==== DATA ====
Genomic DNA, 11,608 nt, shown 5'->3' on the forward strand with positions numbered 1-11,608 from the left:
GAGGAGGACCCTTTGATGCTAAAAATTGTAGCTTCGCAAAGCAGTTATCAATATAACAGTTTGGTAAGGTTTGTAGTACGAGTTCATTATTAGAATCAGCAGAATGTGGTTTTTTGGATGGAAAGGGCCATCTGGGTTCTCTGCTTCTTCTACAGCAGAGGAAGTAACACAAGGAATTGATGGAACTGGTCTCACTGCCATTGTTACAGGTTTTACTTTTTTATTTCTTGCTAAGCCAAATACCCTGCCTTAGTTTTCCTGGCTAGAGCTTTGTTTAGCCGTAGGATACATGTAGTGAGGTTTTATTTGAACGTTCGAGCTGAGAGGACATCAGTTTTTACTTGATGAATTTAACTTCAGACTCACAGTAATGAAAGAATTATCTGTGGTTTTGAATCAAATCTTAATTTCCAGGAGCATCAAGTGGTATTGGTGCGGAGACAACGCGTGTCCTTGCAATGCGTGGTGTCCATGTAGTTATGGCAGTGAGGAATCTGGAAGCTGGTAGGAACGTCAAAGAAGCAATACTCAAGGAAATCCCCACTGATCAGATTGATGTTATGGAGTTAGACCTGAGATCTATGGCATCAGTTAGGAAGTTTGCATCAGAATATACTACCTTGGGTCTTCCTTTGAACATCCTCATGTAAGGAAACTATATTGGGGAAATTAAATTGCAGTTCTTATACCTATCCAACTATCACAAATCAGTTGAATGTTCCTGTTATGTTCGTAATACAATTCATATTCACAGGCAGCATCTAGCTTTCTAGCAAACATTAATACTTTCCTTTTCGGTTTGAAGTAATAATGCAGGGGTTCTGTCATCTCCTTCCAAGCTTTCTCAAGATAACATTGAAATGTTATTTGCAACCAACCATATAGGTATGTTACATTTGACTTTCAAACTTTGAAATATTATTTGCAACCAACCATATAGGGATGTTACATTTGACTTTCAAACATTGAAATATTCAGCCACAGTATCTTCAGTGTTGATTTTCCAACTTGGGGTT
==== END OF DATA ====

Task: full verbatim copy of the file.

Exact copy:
Genomic DNA, 11,608 nt, shown 5'->3' on the forward strand with positions numbered 1-11,608 from the left:
GAGGAGGACCCTTTGATGCTAAAAATTGTAGCTTCGCAAAGCAGTTATCAATATAACAGTTTGGTAAGGTTTGTAGTACGAGTTCATTATTAGAATCAGCAGAATGTGGTTTTTTGGATGGAAAGGGCCATCTGGGTTCTCTGCTTCTTCTACAGCAGAGGAAGTAACACAAGGAATTGATGGAACTGGTCTCACTGCCATTGTTACAGGTTTTACTTTTTTATTTCTTGCTAAGCCAAATACCCTGCCTTAGTTTTCCTGGCTAGAGCTTTGTTTAGCCGTAGGATACATGTAGTGAGGTTTTATTTGAACGTTCGAGCTGAGAGGACATCAGTTTTTACTTGATGAATTTAACTTCAGACTCACAGTAATGAAAGAATTATCTGTGGTTTTGAATCAAATCTTAATTTCCAGGAGCATCAAGTGGTATTGGTGCGGAGACAACGCGTGTCCTTGCAATGCGTGGTGTCCATGTAGTTATGGCAGTGAGGAATCTGGAAGCTGGTAGGAACGTCAAAGAAGCAATACTCAAGGAAATCCCCACTGATCAGATTGATGTTATGGAGTTAGACCTGAGATCTATGGCATCAGTTAGGAAGTTTGCATCAGAATATACTACCTTGGGTCTTCCTTTGAACATCCTCATGTAAGGAAACTATATTGGGGAAATTAAATTGCAGTTCTTATACCTATCCAACTATCACAAATCAGTTGAATGTTCCTGTTATGTTCGTAATACAATTCATATTCACAGGCAGCATCTAGCTTTCTAGCAAACATTAATACTTTCCTTTTCGGTTTGAAGTAATAATGCAGGGGTTCTGTCATCTCCTTCCAAGCTTTCTCAAGATAACATTGAAATGTTATTTGCAACCAACCATATAGGTATGTTACATTTGACTTTCAAACTTTGAAATATTATTTGCAACCAACCATATAGGGATGTTACATTTGACTTTCAAACATTGAAATATTCAGCCACAGTATCTTCAGTGTTGATTTTCCAACTTGGGGTT